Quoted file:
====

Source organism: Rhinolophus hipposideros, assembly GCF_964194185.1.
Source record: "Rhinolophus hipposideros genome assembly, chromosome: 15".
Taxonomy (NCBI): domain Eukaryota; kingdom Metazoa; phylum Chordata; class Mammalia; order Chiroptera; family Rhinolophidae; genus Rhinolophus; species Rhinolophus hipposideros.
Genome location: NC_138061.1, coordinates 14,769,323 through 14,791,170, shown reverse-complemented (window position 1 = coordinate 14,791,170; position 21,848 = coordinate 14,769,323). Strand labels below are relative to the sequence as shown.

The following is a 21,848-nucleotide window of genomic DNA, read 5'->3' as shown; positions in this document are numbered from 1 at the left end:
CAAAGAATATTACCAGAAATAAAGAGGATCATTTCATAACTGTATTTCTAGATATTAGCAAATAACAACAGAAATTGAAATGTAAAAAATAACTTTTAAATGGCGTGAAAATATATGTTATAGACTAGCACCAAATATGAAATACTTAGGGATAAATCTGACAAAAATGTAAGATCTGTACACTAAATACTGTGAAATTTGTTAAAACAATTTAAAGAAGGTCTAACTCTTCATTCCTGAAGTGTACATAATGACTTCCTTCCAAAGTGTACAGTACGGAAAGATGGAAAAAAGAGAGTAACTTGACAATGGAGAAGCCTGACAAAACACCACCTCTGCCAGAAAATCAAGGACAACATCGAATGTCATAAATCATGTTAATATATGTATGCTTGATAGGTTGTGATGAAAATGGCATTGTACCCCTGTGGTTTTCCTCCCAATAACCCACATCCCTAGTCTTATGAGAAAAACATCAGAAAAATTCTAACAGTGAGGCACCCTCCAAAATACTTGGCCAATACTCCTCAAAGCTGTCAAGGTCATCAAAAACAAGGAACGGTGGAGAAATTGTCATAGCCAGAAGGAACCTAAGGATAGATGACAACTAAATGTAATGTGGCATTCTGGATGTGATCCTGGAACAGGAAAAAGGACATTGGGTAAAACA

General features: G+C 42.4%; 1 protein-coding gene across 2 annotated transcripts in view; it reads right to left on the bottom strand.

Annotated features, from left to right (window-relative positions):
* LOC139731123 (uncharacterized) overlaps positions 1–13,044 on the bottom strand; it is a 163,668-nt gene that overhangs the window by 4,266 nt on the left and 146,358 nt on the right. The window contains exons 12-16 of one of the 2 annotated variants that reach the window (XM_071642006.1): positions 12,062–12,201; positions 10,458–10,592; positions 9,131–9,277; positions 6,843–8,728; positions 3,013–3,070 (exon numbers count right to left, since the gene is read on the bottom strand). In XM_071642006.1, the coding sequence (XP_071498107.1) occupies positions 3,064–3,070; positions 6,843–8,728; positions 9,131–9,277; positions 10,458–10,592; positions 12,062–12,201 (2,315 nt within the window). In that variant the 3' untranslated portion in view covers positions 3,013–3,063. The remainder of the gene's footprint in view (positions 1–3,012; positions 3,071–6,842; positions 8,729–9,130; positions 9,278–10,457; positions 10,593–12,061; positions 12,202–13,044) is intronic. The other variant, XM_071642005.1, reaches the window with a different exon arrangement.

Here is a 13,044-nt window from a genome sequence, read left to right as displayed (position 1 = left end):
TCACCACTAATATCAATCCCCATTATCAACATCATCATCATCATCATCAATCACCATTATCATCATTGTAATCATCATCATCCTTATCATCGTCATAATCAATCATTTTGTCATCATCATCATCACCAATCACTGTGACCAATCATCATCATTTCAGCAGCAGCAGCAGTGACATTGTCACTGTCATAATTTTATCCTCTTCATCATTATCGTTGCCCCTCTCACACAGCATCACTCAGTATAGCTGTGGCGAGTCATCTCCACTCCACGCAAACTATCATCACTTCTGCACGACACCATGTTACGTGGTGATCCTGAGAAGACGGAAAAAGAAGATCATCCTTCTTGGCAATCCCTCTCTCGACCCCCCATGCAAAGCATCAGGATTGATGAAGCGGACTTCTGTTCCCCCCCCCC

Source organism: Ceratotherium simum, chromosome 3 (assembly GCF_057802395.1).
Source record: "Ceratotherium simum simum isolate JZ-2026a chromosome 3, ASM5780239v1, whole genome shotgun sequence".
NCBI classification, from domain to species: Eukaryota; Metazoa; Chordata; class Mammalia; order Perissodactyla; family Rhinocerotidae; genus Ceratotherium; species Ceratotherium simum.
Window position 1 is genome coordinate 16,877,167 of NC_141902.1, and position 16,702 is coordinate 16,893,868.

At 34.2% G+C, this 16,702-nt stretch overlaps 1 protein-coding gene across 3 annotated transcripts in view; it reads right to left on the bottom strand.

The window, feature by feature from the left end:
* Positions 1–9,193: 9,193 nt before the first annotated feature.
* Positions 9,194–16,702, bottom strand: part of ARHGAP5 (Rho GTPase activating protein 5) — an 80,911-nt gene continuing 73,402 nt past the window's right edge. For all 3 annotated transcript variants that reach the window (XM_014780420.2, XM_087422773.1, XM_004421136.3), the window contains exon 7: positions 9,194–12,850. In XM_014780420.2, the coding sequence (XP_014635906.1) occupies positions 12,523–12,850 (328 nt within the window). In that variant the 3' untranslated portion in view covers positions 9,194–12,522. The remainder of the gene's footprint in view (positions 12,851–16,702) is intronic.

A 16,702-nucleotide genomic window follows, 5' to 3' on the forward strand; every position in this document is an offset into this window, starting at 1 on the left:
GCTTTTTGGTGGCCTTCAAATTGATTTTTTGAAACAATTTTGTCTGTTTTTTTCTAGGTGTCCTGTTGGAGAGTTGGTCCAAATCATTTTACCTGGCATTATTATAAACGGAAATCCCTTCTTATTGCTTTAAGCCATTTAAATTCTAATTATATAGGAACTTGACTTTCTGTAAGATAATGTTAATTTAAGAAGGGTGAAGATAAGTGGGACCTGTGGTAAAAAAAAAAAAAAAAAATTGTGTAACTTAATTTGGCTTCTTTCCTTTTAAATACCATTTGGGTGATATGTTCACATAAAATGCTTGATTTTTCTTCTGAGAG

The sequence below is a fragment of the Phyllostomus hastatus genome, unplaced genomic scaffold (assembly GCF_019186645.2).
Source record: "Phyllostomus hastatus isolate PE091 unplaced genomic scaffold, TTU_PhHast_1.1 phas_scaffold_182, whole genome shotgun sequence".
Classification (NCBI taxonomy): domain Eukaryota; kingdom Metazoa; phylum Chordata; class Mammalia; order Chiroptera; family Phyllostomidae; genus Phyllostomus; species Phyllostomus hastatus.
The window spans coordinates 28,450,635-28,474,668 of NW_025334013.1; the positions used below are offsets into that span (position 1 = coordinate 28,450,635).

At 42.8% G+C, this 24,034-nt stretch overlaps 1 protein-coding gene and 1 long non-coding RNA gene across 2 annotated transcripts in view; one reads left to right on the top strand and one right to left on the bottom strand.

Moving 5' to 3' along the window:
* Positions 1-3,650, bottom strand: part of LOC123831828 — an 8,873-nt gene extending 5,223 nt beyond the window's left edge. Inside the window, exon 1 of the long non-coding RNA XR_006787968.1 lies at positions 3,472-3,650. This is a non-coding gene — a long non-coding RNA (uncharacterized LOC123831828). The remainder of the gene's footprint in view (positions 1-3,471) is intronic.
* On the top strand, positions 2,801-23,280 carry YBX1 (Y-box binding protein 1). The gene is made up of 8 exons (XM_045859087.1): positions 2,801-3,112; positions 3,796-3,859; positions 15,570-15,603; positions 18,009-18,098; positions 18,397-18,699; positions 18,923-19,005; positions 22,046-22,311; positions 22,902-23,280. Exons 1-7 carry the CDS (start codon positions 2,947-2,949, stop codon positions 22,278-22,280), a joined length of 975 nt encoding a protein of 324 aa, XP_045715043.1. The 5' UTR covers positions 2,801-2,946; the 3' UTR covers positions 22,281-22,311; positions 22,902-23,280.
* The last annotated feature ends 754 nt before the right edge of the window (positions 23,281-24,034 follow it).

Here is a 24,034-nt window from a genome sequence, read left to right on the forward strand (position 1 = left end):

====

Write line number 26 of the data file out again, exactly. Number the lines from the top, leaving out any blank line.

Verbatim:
At 42.8% G+C, this 24,034-nt stretch overlaps 1 protein-coding gene and 1 long non-coding RNA gene across 2 annotated transcripts in view; one reads left to right on the top strand and one right to left on the bottom strand.